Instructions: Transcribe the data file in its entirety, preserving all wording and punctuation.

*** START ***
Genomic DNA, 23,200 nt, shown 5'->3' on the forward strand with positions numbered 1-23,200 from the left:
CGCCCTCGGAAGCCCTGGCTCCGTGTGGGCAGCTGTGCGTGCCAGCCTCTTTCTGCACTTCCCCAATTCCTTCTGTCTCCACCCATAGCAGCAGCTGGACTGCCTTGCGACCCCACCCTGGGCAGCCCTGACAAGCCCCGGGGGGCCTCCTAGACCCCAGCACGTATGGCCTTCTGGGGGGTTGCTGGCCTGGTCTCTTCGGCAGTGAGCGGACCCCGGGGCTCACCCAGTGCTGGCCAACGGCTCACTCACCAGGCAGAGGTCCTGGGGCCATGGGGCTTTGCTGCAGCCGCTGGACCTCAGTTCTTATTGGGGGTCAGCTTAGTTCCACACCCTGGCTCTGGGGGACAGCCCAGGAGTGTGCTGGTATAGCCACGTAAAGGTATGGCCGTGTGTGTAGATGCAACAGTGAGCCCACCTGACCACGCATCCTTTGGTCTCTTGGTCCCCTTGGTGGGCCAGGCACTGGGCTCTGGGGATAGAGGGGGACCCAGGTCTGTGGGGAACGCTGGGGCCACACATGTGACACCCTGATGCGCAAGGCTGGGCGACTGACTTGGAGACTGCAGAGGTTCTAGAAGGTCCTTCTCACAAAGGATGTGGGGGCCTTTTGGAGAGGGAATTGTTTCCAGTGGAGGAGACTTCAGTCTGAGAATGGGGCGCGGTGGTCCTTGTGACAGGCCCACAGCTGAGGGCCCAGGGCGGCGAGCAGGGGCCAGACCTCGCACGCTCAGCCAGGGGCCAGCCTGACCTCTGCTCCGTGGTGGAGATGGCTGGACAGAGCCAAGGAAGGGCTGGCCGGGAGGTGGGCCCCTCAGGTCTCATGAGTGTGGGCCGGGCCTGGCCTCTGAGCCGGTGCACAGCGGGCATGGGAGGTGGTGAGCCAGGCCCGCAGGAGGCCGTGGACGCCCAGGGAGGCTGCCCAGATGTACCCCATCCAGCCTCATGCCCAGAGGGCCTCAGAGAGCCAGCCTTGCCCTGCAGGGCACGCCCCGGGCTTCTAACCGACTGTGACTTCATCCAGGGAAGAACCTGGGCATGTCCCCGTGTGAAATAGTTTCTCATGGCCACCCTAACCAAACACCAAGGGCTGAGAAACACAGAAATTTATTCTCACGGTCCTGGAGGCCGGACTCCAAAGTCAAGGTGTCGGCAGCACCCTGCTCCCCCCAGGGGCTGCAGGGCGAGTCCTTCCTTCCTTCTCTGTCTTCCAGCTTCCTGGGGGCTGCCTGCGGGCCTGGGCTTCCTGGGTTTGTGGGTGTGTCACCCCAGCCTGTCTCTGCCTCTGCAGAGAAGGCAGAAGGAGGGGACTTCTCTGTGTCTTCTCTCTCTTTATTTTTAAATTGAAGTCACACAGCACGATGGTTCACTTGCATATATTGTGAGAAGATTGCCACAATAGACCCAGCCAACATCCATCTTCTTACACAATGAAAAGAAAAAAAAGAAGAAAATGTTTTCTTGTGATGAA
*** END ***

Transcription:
Genomic DNA, 23,200 nt, shown 5'->3' on the forward strand with positions numbered 1-23,200 from the left:
CGCCCTCGGAAGCCCTGGCTCCGTGTGGGCAGCTGTGCGTGCCAGCCTCTTTCTGCACTTCCCCAATTCCTTCTGTCTCCACCCATAGCAGCAGCTGGACTGCCTTGCGACCCCACCCTGGGCAGCCCTGACAAGCCCCGGGGGGCCTCCTAGACCCCAGCACGTATGGCCTTCTGGGGGGTTGCTGGCCTGGTCTCTTCGGCAGTGAGCGGACCCCGGGGCTCACCCAGTGCTGGCCAACGGCTCACTCACCAGGCAGAGGTCCTGGGGCCATGGGGCTTTGCTGCAGCCGCTGGACCTCAGTTCTTATTGGGGGTCAGCTTAGTTCCACACCCTGGCTCTGGGGGACAGCCCAGGAGTGTGCTGGTATAGCCACGTAAAGGTATGGCCGTGTGTGTAGATGCAACAGTGAGCCCACCTGACCACGCATCCTTTGGTCTCTTGGTCCCCTTGGTGGGCCAGGCACTGGGCTCTGGGGATAGAGGGGGACCCAGGTCTGTGGGGAACGCTGGGGCCACACATGTGACACCCTGATGCGCAAGGCTGGGCGACTGACTTGGAGACTGCAGAGGTTCTAGAAGGTCCTTCTCACAAAGGATGTGGGGGCCTTTTGGAGAGGGAATTGTTTCCAGTGGAGGAGACTTCAGTCTGAGAATGGGGCGCGGTGGTCCTTGTGACAGGCCCACAGCTGAGGGCCCAGGGCGGCGAGCAGGGGCCAGACCTCGCACGCTCAGCCAGGGGCCAGCCTGACCTCTGCTCCGTGGTGGAGATGGCTGGACAGAGCCAAGGAAGGGCTGGCCGGGAGGTGGGCCCCTCAGGTCTCATGAGTGTGGGCCGGGCCTGGCCTCTGAGCCGGTGCACAGCGGGCATGGGAGGTGGTGAGCCAGGCCCGCAGGAGGCCGTGGACGCCCAGGGAGGCTGCCCAGATGTACCCCATCCAGCCTCATGCCCAGAGGGCCTCAGAGAGCCAGCCTTGCCCTGCAGGGCACGCCCCGGGCTTCTAACCGACTGTGACTTCATCCAGGGAAGAACCTGGGCATGTCCCCGTGTGAAATAGTTTCTCATGGCCACCCTAACCAAACACCAAGGGCTGAGAAACACAGAAATTTATTCTCACGGTCCTGGAGGCCGGACTCCAAAGTCAAGGTGTCGGCAGCACCCTGCTCCCCCCAGGGGCTGCAGGGCGAGTCCTTCCTTCCTTCTCTGTCTTCCAGCTTCCTGGGGGCTGCCTGCGGGCCTGGGCTTCCTGGGTTTGTGGGTGTGTCACCCCAGCCTGTCTCTGCCTCTGCAGAGAAGGCAGAAGGAGGGGACTTCTCTGTGTCTTCTCTCTCTTTATTTTTAAATTGAAGTCACACAGCACGATGGTTCACTTGCATATATTGTGAGAAGATTGCCACAATAGACCCAGCCAACATCCATCTTCTTACACAATGAAAAGAAAAAAAAGAAGAAAATGTTTTCTTGTGATGAA